Alternative lending refers to any type of financing outside of traditional bank loans. For a number of reasons, a business would either choose, or be unable, to secure traditional financing with a bank. Things like poor credit, limited operating history, or a lack of hard assets can make a business unfit for most bank loans.
However, there are plenty of options for businesses that fit this “unbankable” profile. Alternative lending can provide fast access to cash flow when it’s needed most – for things like payroll, or other routine expenses. Alternative financing is also a great fit for businesses that suffer from slow paying customers and/or long invoice terms which make it tough to stay cash flow positive.
Types of alternative lending you may encounter:
Before deciding on a form of financing, traditional or alternative, consider all your options carefully. Not all non-bank financing companies are reliable or trustworthy, and some kinds of alternative lending can be risky or predatory.
An MCA loan, or a Merchant Cash Advance, is a cash advance based on anticipated future credit card sales. It is typically delivered in a lump sum. The provider will look at daily credit card receipts to determine that the loaned amount can be paid back in a designated amount of time. MCA loans are typically very expensive in terms of APR, with rates anywhere from 10% – 150% depending on payback terms and amount borrowed. Some providers can be predatory with extremely high interest rates, taking advantage of businesses desperately in need of fast cash. Borrowers should beware and be careful if choosing an MCA lender.
The loan is typically paid back in a monthly percentage of credit card sales. For example, the provider may charge 10% of your monthly sales to be paid back against the loan. Because MCA loans are so expensive, it’s important to weigh the value of the immediate cash flow provided by the loan against the amount of interest paid.
For more information about MCA loans, check out this article.
Much like merchant cash advances, ACH (or Automated Clearing House) loans are lump sum cash advances. However, unlike an MCA loan which is determined by daily credit card sales, an ACH loan is based on the average daily balance of your business checking account. ACH loans are paid back by form of direct deposit from your business checking account at agreed upon intervals. This type of financing also comes with high interest rates and potentially shady vendors, so businesses should be selective about choosing a provider.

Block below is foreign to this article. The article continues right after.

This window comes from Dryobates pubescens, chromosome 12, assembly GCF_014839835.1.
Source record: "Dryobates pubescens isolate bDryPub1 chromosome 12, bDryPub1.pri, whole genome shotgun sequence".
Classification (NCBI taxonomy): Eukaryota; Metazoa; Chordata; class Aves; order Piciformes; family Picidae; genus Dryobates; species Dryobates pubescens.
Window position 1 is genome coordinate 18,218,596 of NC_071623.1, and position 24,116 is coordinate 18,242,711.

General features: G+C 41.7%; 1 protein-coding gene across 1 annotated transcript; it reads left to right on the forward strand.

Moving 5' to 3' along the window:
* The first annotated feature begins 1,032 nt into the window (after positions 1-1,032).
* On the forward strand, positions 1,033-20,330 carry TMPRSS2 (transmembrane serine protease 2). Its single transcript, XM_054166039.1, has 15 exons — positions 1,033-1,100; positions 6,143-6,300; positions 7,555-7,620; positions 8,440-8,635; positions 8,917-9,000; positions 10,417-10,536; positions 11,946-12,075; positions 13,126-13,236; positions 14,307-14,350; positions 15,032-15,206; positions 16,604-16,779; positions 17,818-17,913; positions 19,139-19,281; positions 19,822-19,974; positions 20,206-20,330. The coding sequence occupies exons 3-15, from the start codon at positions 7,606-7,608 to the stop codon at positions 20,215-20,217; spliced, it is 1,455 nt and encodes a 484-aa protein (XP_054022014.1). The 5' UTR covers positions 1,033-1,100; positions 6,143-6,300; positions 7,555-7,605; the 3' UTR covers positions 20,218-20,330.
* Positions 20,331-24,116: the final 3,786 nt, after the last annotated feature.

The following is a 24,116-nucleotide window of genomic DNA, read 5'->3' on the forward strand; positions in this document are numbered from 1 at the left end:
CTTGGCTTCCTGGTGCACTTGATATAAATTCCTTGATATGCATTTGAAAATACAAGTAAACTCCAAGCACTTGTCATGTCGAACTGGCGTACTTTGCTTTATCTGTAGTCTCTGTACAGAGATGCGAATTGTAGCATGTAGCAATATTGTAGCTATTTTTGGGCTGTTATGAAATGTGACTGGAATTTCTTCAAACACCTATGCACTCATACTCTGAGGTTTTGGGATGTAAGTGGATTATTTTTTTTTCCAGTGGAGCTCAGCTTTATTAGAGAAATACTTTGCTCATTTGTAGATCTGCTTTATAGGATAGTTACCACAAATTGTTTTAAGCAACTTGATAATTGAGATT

For more information about ACH loans, check out this article.
Invoice factoring is the process of selling your receivables (or outstanding invoices) to a third party in exchange for cash up front. This is a preferred option for B2B companies who suffer from long payment terms or slow paying customers, but who need working capital in the meantime.
A factoring company will evaluate a business’s invoices and customers, determining their past history and likelihood of paying the invoice (through credit checks, etc.) If approved, the factoring company purchases the invoices, then advances 80-90% of the cash value to the business. Once the factoring company collects payment on the invoices (from the end customer) it advances the remaining 10-20% minus a “factoring fee” of anywhere from 1-5%.
This type of financing is a sale, not a loan. Therefore, it’s a favorable option for businesses looking to avoid further debt or credit balances.
Read more about invoice factoring.
Accounts Receivable Financing
A sister of invoice factoring, accounts receivable financing operates in much the same way. However, accounts receivable financing is a loan, not a sale of your invoices. A bank or independent financing company uses your outstanding invoices as collateral against a loan. Unlike invoice factoring, where the factoring company owns your invoices, you retain ownership and collection for your receivables.
This is generally a preferred option to invoice factoring for businesses who are able to secure bank lending, as A/R financing typically has higher credit standards and minimum financed amounts.
Read more about accounts receivable financing.
Asset Based Loans
Asset based loans (ABL) is similar to A/R financing because it falls somewhere in between traditional and alternative financing. It is a loan (not a sale) based on the value of designated assets – like machinery, heavy equipment, or real estate. The bank or other financing provider will hold the assets as collateral for the loan. With higher credit standards, some businesses may not be able to secure this type of loan.
Asset based lending is generally a fit for larger businesses with hard assets to borrow against. These business would likely not be a fit for any of the other alternative financing options listed within this article. That said, many businesses may graduate from a different type of alternative financing to asset based lending.
Read more about asset based lending.